Hugh,I used to work for Accion – as Chief Investment Officer, to be exact – before resigning in mid 2009 to focus on \\”Access to Life\\” (health, housing, education, food, clean water etc) as opposed to \\”Access to Finance\\”. My total compensation was never high enough to be listed on the 990s, reaching a peak of 5k in 2008, the last full year I spent at Accion. Before you object to that number, let me add that I have a Masters in Social Change and Development from SAIS, an MBA in finance and strategic planning from Wharton, tons of experience with different instruments (debt, equity, quasi-equity, funds) and I work in four languages. A Russell Reynolds study that came out while I was at Accion suggested that my compensation was roughly 40% of market for my skills and experience. You can argue (and I\\’d agree) that market comp in finance is excessive in many cases, but that isn\\’t a good indicator of whether I personally (or the position I occupied) was fairly compensated. What should non-profits do when they need complex skill sets – (1) try to pay something related to market rates; (2) find someone who has retired, or has a trust fund or is for some other reason able and willing to work for sub-market comp; or (3) doesn\\’t have the experience needed but sounds ok on paper and will accept sub-market comp? Worth considering is how the answer to this question affects performance and outcomes! Your post, although interesting, is also deceptive. You quote the median salary of a non-profit CEO, but what is the average non-profit size? When I left Accion, it was one of the 25 largest non-profits in the USA, with a program budget in the tens of millions. I haven\\’t had reason to look up the data recently, but last I did, the average US non-profit had a program budget of US million or less. Do the CEOs of million dollar organizations get paid as much as the CEOs managing million organizations? I don\\’t think so! While I personally think Michael Schlein\\’s salary is offensive — and I think you could perhaps make a case that it is excessive if you were to compare it with peer salaries, that\\’s not what was presented here.For Enrique Ferraro and John Ficher, I presume part of the large comp numbers is due to the wind-down/sale of Accion Investments, which they managed throughout it\\’s ten year existence. They would have been entitled to carried interest pay-outs at close, but I\\’m not sure there is a place on a form 990 to explain how a for-profit fund belonging to a non-profit would pay carried interest. If you look at form 990s in previous years, you will still find Enrique and John on the list, but at lower numbers. The 2007 form 990 shows Enrique was making about 0k and John about 5k. Sure, five years have gone by and maybe everyone got big raises after I left. Then again, maybe 2013 included one-off events that will never be repeated. The real problem that I had – and still have, more so now reading your post – is that some of the inner circle at Accion was doing quite well, but that didn\\’t trickle down to most of the staff. The more that Accion and similar non-profits move into investment work (microfinance, impact, social enterprise, etc), the stronger the need for different skill sets and more equitable compensation practices. I\\’d love to see the salary of the CEO pegged to a multiple of the lowest salary level. When the CEO wants to increase his/her salary, they\\’d have to increase everyone else\\’s salary as well, in order to maintain the prescribed multiple! I applaud you for wanting to look at issues of fair compensation but would encourage you to compare apples and apples, as opposed to looking at mixed fruit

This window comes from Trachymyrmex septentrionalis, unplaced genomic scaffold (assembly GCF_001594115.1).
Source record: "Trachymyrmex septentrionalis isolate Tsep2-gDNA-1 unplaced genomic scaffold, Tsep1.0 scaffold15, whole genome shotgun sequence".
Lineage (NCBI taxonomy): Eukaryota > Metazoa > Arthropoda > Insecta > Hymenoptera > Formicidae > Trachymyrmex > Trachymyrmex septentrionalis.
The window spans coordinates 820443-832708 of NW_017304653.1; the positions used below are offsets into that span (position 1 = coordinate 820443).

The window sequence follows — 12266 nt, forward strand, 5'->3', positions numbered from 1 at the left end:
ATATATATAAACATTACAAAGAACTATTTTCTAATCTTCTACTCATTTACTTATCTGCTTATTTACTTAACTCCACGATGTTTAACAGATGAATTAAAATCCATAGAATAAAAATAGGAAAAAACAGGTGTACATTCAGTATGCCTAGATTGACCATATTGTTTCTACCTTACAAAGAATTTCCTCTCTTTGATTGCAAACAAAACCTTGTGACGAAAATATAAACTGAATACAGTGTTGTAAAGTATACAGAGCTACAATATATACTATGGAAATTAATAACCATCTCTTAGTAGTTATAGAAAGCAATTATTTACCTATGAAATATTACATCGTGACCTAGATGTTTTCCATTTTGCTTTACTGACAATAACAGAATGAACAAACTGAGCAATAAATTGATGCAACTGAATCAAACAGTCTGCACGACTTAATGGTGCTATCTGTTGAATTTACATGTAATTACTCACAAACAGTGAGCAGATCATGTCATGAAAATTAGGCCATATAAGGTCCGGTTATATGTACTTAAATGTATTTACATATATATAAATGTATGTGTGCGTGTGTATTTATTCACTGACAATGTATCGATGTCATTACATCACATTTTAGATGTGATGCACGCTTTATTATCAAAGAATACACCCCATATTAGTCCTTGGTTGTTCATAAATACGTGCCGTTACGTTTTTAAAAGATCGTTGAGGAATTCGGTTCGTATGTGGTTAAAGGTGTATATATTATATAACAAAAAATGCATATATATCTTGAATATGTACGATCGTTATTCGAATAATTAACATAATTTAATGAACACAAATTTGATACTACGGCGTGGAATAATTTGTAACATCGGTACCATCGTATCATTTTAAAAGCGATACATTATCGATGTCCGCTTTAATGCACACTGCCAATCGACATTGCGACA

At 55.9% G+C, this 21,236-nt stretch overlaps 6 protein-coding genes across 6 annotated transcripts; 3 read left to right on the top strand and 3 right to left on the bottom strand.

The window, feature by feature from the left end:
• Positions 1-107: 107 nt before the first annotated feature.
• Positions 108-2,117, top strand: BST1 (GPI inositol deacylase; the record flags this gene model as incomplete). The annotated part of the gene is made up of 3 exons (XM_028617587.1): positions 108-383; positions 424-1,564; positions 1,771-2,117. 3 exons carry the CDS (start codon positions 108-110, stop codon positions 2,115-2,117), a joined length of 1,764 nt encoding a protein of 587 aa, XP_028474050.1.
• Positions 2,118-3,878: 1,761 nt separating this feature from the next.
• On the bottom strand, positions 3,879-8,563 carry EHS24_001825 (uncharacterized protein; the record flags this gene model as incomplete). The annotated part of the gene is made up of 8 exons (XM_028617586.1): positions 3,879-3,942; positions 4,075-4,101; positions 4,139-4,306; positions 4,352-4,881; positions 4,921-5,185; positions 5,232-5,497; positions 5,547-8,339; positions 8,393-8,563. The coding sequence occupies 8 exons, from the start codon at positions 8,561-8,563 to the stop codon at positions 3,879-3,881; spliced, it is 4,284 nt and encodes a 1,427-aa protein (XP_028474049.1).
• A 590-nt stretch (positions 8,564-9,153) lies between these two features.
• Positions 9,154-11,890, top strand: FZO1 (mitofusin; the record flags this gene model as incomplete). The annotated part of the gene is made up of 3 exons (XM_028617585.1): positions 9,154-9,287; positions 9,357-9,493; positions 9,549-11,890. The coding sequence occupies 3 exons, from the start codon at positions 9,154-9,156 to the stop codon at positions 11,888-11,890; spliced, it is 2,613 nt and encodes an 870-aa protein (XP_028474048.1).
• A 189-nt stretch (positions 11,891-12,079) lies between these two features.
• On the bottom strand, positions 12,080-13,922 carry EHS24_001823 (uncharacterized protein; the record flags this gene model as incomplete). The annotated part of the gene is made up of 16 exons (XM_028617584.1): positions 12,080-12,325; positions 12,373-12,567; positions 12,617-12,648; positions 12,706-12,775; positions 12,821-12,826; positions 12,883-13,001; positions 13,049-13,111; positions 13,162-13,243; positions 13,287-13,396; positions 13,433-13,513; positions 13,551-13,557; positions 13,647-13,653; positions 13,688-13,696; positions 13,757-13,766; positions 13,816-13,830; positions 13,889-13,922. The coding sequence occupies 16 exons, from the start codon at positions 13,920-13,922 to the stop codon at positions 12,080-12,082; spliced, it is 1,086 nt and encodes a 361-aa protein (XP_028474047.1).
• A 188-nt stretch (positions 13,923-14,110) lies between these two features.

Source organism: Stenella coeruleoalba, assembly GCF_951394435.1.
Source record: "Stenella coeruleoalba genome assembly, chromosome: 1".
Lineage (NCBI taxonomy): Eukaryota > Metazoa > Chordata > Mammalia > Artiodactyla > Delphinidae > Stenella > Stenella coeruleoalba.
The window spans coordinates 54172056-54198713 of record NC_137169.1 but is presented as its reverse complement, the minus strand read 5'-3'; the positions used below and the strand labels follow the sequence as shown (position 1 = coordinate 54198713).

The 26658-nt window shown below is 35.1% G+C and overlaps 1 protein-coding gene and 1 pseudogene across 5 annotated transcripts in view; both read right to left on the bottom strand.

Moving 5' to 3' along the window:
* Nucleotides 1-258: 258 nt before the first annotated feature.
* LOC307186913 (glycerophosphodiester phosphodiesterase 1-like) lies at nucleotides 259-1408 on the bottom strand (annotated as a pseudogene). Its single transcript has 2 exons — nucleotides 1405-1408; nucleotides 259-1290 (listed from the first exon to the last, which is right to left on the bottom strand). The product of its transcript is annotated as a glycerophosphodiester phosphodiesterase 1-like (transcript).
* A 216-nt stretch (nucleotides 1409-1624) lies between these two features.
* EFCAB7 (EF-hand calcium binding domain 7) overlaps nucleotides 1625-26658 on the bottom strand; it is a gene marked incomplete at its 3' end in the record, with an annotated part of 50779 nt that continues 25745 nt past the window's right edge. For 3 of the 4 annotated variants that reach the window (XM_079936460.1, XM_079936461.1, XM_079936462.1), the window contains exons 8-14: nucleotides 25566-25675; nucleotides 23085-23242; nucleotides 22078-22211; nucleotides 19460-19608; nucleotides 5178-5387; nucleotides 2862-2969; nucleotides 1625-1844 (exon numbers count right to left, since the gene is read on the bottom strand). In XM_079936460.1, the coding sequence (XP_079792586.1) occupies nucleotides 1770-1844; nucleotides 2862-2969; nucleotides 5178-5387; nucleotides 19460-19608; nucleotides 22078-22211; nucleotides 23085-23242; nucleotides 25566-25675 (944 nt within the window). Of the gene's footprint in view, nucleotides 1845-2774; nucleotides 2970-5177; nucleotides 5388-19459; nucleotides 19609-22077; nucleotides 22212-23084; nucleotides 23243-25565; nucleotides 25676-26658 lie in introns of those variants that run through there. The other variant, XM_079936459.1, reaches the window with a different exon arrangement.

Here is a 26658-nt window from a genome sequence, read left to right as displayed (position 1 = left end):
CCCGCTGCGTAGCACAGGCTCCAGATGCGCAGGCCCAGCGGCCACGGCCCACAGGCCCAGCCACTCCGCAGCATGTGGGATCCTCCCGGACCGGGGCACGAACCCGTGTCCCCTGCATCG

Hi, I have just stumbled across your website – good work, tackling some of the tough issues. I run a small MFI in Zimbabawe and do not know much about what is going on among the big boys so I do not have a strong view about Accion etc. You wonder whether their top people are overpaid. Well, we do not pay bonuses of any sort – I just do not think that they are helpful and can often be undermining. Our intention with pay is to ensure that people get paid enough so that money does not cause resentment or anxiety. Fairness is a key concept. I believe that after a certain point, increases in pay do not have much impact upon performance. I believe that this is true of most people – not just in the non-profit sector. Most people want a sense of self-worth within an activity that is intrinsically worthwhile. (And I used to work in corporate finance!) Of course, it is hard to say what that point is but even in the greedy west it is not more than $100k or maybe $200k. This means that any amount above this is probably wasted. This suggests to me that the Accion people are probably paid more than is necessary. I do not really have a ‘moral’ point of view on this – I just think that the diminishing marginal utility ideas I learnt so long ago come into play here. Best wishes, Henry.